Being debt-free is to have control over your own life. Maybe it isn't as exciting as a Jet Ski, but it is a nice thing to have.
As I have noted in the past, Money is probably the greatest invention of mankind. And like any invention, it has a dark side. People sell themselves into perpetual debt, so that they can have shiny objects, usually powered by internal combustion engines.
And what they fail to realize, is that by being in debt, they are selling off a little bit of their freedom. Perhaps it doesn't seem like a lot of freedom is lost, but nevertheless, once you are in debt, you have to work, day after day, to "service" those debts. You have to whore yourself to pay for the interest on material things.
Buying yourself is one of the best purchases you can make. Once you are out of debt and have some money in the bank, you are your own person. If the boss pisses you off, or your employer asks you to do something unethical, you can walk away.
But many folks cannot afford to do that - they live "paycheck to paycheck" in middle-class poverty, surrounded by the latest electronic gadgets, cars in the driveway, 500 channels of cable, texting plans on their smart phones, but "broke" nevertheless.
And when a boss asks them to cover up a toxic waste spill in a third world country, they go along with it. After all, they have 36 payments left to make on the SUV, right?
Once you are debt-free, and by that I mean truly debt-free, you realize how pitifully little money you need to get along in life. With no car payments, cable TV payments, monthly cell phone charges, credit card bills, mortgage, or student loan debt, your only expenses are taxes, food, and gasoline, in about that order.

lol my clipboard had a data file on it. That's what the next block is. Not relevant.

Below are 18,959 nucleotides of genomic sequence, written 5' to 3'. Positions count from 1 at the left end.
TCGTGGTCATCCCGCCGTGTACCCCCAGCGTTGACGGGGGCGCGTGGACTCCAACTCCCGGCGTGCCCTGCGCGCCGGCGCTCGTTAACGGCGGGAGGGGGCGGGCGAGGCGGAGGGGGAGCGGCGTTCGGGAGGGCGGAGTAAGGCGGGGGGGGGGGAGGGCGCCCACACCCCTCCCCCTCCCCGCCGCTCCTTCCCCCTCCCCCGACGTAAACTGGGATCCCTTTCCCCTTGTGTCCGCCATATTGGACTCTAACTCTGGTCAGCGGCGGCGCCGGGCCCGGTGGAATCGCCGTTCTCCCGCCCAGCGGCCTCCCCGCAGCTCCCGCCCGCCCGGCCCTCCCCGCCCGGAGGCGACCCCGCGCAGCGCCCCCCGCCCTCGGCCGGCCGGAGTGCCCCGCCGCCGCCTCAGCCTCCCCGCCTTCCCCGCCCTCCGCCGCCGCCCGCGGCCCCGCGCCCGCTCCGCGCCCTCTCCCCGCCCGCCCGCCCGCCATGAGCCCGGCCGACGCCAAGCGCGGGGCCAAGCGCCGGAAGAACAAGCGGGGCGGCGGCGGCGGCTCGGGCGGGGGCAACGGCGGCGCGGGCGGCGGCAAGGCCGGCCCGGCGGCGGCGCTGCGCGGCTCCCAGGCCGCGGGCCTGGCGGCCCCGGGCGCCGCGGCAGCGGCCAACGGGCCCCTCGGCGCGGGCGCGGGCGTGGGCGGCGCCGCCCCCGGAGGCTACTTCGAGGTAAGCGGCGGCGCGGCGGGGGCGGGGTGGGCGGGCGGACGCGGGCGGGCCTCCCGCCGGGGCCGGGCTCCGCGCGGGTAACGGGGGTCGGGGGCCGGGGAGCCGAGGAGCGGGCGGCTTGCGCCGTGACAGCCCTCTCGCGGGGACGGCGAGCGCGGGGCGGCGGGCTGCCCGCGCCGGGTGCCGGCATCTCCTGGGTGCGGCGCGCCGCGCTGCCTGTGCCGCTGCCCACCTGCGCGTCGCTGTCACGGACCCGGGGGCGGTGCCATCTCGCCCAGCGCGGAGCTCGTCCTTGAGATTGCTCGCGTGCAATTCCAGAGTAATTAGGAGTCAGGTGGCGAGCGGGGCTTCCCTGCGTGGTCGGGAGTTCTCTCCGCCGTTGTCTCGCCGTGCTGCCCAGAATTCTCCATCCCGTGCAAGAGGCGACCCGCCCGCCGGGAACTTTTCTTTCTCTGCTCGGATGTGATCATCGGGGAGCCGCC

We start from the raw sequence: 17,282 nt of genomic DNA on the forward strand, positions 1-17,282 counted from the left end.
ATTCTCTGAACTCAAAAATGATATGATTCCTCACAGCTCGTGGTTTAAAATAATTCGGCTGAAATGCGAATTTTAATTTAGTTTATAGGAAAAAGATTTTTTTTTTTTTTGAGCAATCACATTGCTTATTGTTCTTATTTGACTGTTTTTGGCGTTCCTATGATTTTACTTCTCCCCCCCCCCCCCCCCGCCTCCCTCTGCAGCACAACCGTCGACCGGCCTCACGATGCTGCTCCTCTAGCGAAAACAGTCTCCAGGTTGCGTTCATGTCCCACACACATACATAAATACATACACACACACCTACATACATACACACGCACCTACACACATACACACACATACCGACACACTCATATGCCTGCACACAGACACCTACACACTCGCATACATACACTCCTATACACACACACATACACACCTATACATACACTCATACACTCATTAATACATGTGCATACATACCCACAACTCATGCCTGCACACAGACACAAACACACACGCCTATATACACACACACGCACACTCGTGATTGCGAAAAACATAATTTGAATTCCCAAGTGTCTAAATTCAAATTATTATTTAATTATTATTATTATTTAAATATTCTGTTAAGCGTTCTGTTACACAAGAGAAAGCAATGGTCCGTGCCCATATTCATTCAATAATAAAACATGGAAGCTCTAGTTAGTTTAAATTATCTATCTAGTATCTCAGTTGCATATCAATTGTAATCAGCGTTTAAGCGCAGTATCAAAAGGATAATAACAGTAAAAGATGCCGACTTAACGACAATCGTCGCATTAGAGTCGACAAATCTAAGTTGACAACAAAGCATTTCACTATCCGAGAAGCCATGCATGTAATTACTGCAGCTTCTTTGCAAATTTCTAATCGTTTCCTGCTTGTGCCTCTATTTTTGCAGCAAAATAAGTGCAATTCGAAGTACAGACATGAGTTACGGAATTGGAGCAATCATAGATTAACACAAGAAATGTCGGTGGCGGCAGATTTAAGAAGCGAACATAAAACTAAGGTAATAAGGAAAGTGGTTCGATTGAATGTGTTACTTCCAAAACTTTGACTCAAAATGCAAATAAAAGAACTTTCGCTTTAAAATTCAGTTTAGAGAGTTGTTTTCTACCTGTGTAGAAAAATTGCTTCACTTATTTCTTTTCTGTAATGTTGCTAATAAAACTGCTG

And yet, even when people are "free" this way, the temptation is to get back into debt again, to buy more "things" and complicate your life further.
Having control over your own life - not being beholden to bosses, working because you want to, not because you have to. These are powerful and wonderful things. And yet few people will ever experience them, in their lifetimes.
And why? So they can have consumer goods, electronic subscription services, and high-calorie food at chain restaurants - all charged on the almighty credit card.
Do these things make them happy? Usually not. A large portion of our population suffers from depression of one sort or another. And I suspect a lot of folks who bought into the consumerist lifestyle are not all that happy.
I think it may explain our high divorce rate. A couple gets married, racks up the debt, buys all the "things" the TeeVee says they should have, and they still are not happy. Must be something wrong with the spouse, right?
Buy the best gift you can give yourself. BUY YOURSELF OUT OF DEBT. Once you realize that you can live on very little, it takes very little to live.
And it certainly is nice, not having to worry about where the money is going to come from, or how to pay the mortgage this month....